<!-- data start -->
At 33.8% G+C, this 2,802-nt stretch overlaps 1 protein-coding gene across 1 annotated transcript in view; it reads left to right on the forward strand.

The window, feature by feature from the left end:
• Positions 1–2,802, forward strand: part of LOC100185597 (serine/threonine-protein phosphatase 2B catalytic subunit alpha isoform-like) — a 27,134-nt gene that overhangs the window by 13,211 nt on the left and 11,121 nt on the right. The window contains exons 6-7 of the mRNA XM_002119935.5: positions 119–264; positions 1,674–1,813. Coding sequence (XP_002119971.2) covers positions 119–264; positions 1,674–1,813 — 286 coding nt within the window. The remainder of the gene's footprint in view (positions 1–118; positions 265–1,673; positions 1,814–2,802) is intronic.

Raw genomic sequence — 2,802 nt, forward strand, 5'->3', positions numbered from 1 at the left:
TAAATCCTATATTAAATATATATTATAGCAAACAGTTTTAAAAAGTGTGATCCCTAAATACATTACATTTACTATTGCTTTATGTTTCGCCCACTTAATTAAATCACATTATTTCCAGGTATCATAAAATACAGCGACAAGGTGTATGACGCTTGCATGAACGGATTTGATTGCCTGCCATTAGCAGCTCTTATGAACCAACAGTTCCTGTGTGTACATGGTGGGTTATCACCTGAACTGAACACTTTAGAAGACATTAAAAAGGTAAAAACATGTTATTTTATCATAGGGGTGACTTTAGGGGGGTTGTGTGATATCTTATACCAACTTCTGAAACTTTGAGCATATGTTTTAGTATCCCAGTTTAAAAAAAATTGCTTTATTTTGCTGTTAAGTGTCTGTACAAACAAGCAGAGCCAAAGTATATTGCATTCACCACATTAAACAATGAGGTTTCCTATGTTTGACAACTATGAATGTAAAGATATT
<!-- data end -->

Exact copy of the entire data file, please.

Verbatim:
At 33.8% G+C, this 2,802-nt stretch overlaps 1 protein-coding gene across 1 annotated transcript in view; it reads left to right on the forward strand.

The window, feature by feature from the left end:
• Positions 1–2,802, forward strand: part of LOC100185597 (serine/threonine-protein phosphatase 2B catalytic subunit alpha isoform-like) — a 27,134-nt gene that overhangs the window by 13,211 nt on the left and 11,121 nt on the right. The window contains exons 6-7 of the mRNA XM_002119935.5: positions 119–264; positions 1,674–1,813. Coding sequence (XP_002119971.2) covers positions 119–264; positions 1,674–1,813 — 286 coding nt within the window. The remainder of the gene's footprint in view (positions 1–118; positions 265–1,673; positions 1,814–2,802) is intronic.

Raw genomic sequence — 2,802 nt, forward strand, 5'->3', positions numbered from 1 at the left:
TAAATCCTATATTAAATATATATTATAGCAAACAGTTTTAAAAAGTGTGATCCCTAAATACATTACATTTACTATTGCTTTATGTTTCGCCCACTTAATTAAATCACATTATTTCCAGGTATCATAAAATACAGCGACAAGGTGTATGACGCTTGCATGAACGGATTTGATTGCCTGCCATTAGCAGCTCTTATGAACCAACAGTTCCTGTGTGTACATGGTGGGTTATCACCTGAACTGAACACTTTAGAAGACATTAAAAAGGTAAAAACATGTTATTTTATCATAGGGGTGACTTTAGGGGGGTTGTGTGATATCTTATACCAACTTCTGAAACTTTGAGCATATGTTTTAGTATCCCAGTTTAAAAAAAATTGCTTTATTTTGCTGTTAAGTGTCTGTACAAACAAGCAGAGCCAAAGTATATTGCATTCACCACATTAAACAATGAGGTTTCCTATGTTTGACAACTATGAATGTAAAGATATT